senor Burrito

Standing in front of Señor Burrito, co-owners Eric and Mónica Dickey proudly display their vibrant restaurant. The business started in 2014 to serve the small town of Maryville authentic Colombian food. 

Warm light flickered across the face of Señor Burrito co-owner Eric Dickey as he took a long-awaited break in a booth across from the entrance of his business. The restaurant was quiet, only filled with the low hum of music and the chatter of three customers as they ate burritos prepared by Dickey's wife and fellow co-owner, Mónica. Though the business was still in the moment, it was probably the first time Eric was able to sit since the day started at 11 a.m.

This is a normal day at Señor Burrito, and it’s been like this since the business’ establishment in 2014.

“We're busy. We were swamped today,” Eric said. “It's usually busy, but not like today."

Señor Burrito’s lines are similar to those seen in popular amusement parks on a summer day: expansive. Maryville residents file out of the glass double doors with the goal of munching on homemade Colombian cuisine with a Maryville twist.

Of the food places in Maryville, five of them serve food inspired by or loosely related to Hispanic culture. However, Señor Burrito is the only one of those which finds its inspiration from the nation of Colombia. It’s completely authentic and backed each time Mrs. Dickey speaks.

The Dickey matriarch was born in Colombia and has been in the United States for 14 years. She decided to come to America after meeting Eric and has stuck by his side since then. When she came to America, she brought her culinary skills and turned them into her main method of financial support.

“I learned all my life and worked in restaurants,” Mónica said. “All the time, I was looking at the cookbook trying to memorize the recipes and everything. However, everything we have here, they don’t have in Colombia, so I improvise.”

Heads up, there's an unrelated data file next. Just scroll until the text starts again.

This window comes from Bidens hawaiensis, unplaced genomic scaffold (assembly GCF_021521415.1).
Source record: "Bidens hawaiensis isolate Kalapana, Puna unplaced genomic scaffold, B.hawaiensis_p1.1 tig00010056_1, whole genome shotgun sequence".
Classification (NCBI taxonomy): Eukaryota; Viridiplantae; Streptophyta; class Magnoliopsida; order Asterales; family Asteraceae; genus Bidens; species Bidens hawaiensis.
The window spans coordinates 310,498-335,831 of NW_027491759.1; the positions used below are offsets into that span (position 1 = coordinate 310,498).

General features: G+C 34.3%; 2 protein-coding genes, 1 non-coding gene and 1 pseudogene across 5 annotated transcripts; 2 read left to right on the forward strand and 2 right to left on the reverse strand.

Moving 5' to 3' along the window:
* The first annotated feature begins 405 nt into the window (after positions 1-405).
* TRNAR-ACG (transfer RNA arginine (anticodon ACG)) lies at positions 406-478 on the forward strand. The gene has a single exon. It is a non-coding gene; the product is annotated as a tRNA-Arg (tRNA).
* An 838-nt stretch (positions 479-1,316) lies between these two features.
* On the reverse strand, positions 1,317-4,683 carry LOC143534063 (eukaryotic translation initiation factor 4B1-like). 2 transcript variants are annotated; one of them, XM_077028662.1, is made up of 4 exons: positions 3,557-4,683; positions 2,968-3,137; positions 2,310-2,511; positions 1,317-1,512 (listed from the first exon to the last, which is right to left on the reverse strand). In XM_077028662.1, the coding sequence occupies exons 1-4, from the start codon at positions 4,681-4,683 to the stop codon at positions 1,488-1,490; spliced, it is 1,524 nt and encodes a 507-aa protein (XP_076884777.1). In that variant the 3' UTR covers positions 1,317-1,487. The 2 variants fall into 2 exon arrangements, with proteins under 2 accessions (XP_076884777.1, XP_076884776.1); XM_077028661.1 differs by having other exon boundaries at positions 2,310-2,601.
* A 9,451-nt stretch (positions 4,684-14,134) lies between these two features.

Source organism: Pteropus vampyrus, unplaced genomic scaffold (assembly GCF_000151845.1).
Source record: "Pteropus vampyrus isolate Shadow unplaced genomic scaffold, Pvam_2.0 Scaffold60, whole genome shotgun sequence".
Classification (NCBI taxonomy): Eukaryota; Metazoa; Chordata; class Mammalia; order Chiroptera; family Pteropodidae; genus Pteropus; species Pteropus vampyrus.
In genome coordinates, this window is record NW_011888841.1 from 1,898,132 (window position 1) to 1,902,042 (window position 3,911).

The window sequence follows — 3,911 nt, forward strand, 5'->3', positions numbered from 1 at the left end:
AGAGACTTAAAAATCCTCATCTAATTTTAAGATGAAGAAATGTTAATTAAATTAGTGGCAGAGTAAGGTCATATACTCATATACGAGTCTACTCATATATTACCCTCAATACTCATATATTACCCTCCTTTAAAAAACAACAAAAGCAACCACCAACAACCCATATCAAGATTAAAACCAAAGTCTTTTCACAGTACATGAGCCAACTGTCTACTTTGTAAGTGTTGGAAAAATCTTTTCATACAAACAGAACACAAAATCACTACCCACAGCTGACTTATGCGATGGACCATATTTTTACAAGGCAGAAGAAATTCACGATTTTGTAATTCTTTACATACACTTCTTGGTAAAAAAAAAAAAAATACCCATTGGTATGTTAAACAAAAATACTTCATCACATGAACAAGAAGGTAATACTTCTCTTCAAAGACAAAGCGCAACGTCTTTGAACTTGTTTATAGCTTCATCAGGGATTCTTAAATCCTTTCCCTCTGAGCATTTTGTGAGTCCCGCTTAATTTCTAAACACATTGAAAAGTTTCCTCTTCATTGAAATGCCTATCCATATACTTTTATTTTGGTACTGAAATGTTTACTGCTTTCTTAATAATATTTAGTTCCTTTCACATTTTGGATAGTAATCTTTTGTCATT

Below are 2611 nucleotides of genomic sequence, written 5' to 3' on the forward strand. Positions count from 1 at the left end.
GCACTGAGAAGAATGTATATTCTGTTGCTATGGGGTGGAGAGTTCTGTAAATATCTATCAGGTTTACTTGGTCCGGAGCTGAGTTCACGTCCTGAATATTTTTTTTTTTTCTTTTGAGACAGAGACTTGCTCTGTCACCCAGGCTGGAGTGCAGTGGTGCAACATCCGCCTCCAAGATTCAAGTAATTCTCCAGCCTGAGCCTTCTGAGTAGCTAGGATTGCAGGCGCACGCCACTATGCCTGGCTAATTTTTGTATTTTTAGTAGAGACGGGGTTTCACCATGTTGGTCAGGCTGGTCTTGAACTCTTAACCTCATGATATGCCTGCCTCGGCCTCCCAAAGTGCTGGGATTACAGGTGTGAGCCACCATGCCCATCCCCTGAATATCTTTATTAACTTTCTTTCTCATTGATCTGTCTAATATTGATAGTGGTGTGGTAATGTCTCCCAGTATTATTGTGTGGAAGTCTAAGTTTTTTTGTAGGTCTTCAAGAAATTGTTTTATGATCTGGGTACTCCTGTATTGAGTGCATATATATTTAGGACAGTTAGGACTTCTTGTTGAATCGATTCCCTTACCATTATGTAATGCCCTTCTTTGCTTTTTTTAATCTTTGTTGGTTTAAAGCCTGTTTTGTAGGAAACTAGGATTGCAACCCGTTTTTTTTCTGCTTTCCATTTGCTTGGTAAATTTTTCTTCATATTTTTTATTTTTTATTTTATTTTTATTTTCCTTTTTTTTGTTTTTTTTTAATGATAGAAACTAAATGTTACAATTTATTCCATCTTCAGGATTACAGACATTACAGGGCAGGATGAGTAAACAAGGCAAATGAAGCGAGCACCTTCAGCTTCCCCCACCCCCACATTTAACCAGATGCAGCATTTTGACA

Señor Burrito- Monica

Señor Burrito co-owner Mónica Dickey prepares orders for customers as they come in. When Mónica came to the U.S. from Colombia, she brought her culinary skills and turned them into her main method of financial support.

Both owners emphasized the fact that all food cooked is made in the back of the restaurant; every meat, head of lettuce, tomato slice or chopped onion. Everything that’s served to the customers is prepared the day of, and they’re very proud to admit that.

“Everything we have is cooked here,” Eric said. “Nothing comes prepackaged or anything, we get our supplies from Restaurant Depot in Kansas City. I take pride in it. I mean, we buy quality meat, cook everything here and we have, I think, we have good food.”

One of the things Señor Burrito is most known for might not be on the menu, but it's offered each time a customer enters the building. It isn’t a special burrito or extra dip, but the service provided by Eric and Mónica Dickey.

“I'm proud of ourselves, I'm proud to say that we work very hard,” Eric said. “You don't see a lot of places where the owners are the ones who are doing all the work. I take pride in the fact that we're the owners and we're here most of the time and we work hard for our business.”

“I would like to think that they respect it and admire that,” Eric said about his dedication to their business. “I don't know if people see that or not. I don't know if they care or not; I'd like to think they do.”

Normally, you won’t see owners of a restaurant on the frontlines working and providing directly for their customers. As for the Dickeys, though, it’s common practice and their favorite part of operating Señor Burrito. They know the ins and outs of the food preparation and recipes because they practice it daily. Amidst a decline in workers, both have had to fill in the hours to make sure the business can survive.

Neither of them has an idea why workers have been avoiding working at one of the busiest local businesses in Maryville. Despite the workload stress the couple now bears, it alleviates a portion of the financial stress. With only his wife working beside him, Dickey has no worries finding a way to pay his employees.

Another strategy the Dickeys apply to save money can be seen in the business’ unorthodox schedule.

McDonald’s and Taco Bell are Maryville’s premier late night meal locations. After midnight, lines wrap around both brick-and-mortars, especially during the weekend. Although McDonald’s is open 24/7, its cross-street rival Taco Bell only keeps its drive-thru open until 1 a.m. For those who can’t make it in time or don’t want a Big Mac, there’s little to none to choose from. This is when Señor Burrito capitalizes.